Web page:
Always a critical component to the supply chain, distributors are evolving their approach and offerings to help original equipment manufacturers (OEMs) manage and strategically apply supply chain services and best practices to keep the flow of components moving. Especially in today’s competitive marketplace with lengthening lead times and increased competitiveness, choosing a distribution partner has become a critical activity.
We sat down with Kathy Bordeleau, director of marketing operations and Lori Rapoza, director of sales operations at Sager Electronics, to talk about the trends that they are seeing in electronics distribution, as well as to get an inside look at how one leading company is approaching the market.
EBN: How do you see supply chain management evolving as a strategic asset for a distribution company like Sager?
Bordeleau: Authorized distribution is a critical component of the supply chain for both suppliers and customers. A distributor has always played a role in ensuring the timely flow of product from suppliers to customers in order to meet time-to-market requirements.
However, today’s successful distribution model is more than stocking packages, purchase orders and shipments. Information is king and the ability of a distributor to translate information into action to the benefit of its suppliers and customers is the differentiator.
At the core of any successful operation is a robust ERP system that can collect, store, analyze and report large volumes of information accurately and consistently. Employing business intelligence software and a robust
toolset on top of a strong platform such as Sager’s PeopleSoft system allows for enhanced analysis and better decision-making across all facets of the supply chain. For example, from Purchasing’s ability to see and understand usage at the part number level to Sales’ ability to anticipate a customer-specific stocking requirement, Sager’s management teams use information to buy, manage and situate product to best meet the needs of both constituencies.
EBN: What are the critical demands from customers evolving and how is supply chain management part of that?
Rapoza: Customers wish to acquire product as close to the point of use as possible and at a competitive price. Anticipation of requirements, access to product and speed of response are crucial. Sager works closely with its supplier partners to understand factory pipelines and what’s on the horizon. As factories face material shortages, lead times extend and prices increase, it’s our role to position our backlog and inventory to provide a seamless flow of product to the customer.
Our customers want access to intelligence and are relying on us to provide it. It is the continuous flow of information from supplier through Sager to our customer and the use of better analytics that position everyone in the supply chain to make well informed business decisions. Sager is using its market intelligence to devise stronger inventory strategies. Investing in inventory including high running, customer-specific and hard-to- source products positions us against fluctuations in the marketplace and improves our ability to mitigate potential supply chain issues for our customers.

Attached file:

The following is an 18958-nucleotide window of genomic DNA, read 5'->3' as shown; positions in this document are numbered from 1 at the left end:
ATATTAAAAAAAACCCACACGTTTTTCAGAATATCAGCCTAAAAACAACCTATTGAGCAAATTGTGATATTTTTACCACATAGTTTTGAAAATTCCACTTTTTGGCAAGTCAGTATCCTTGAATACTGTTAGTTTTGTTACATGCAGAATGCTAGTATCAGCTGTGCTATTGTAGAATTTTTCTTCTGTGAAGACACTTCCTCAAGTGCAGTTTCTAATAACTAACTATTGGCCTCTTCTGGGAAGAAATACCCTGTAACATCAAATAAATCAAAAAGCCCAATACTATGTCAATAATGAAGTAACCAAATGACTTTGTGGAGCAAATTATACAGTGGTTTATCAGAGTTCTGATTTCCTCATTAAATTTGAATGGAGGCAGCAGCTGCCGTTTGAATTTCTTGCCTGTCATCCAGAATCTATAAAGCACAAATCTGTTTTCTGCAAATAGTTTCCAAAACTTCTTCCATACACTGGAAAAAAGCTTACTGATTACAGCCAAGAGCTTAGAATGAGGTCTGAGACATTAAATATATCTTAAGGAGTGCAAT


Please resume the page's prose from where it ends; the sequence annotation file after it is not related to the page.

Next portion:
Additionally, through our Power Solutions Center and staff of in-house design engineers, Sager can build sub- assemblies in a quick and efficient fashion to meet customers’ more complex design requirements. Understanding a customer’s technical needs and having the ability to quickly address those specifications through a value-add solution is another example of how Sager is using intelligence to meet demands faster and more productively.
EBN: Going forward, what focuses and directions does Sager need to take to continue to evolve in terms of supply chain?
Rapoza: Given the importance of communication across the supply chain, Sager continues to look for ways to automate and improve the flow and value of information. But information goes beyond reports and tools. Information is having a technical sales team that can assist customers with the often complex requirements associated with certain products. When it comes to power supply and thermal management products, Sager’s sales engineers understand the latest technologies available in these design intensive products and can provide the attributes, datasheets, images and associated materials needed to help an engineer select a solution for their application.
Sager’s sales engineers work in conjunction with a field sales representative under a dual account coverage model combining technical knowledge with sales expertise to address the engineering and purchasing needs of our customers. Sager also assigns an inside sales representative who manages the day-to-day activities of the account. This year Sager will add 10 percent to 12 percent more inside sales resources to the team. This additional coverage translates into focused account management, higher levels of customer service and increased speed of response.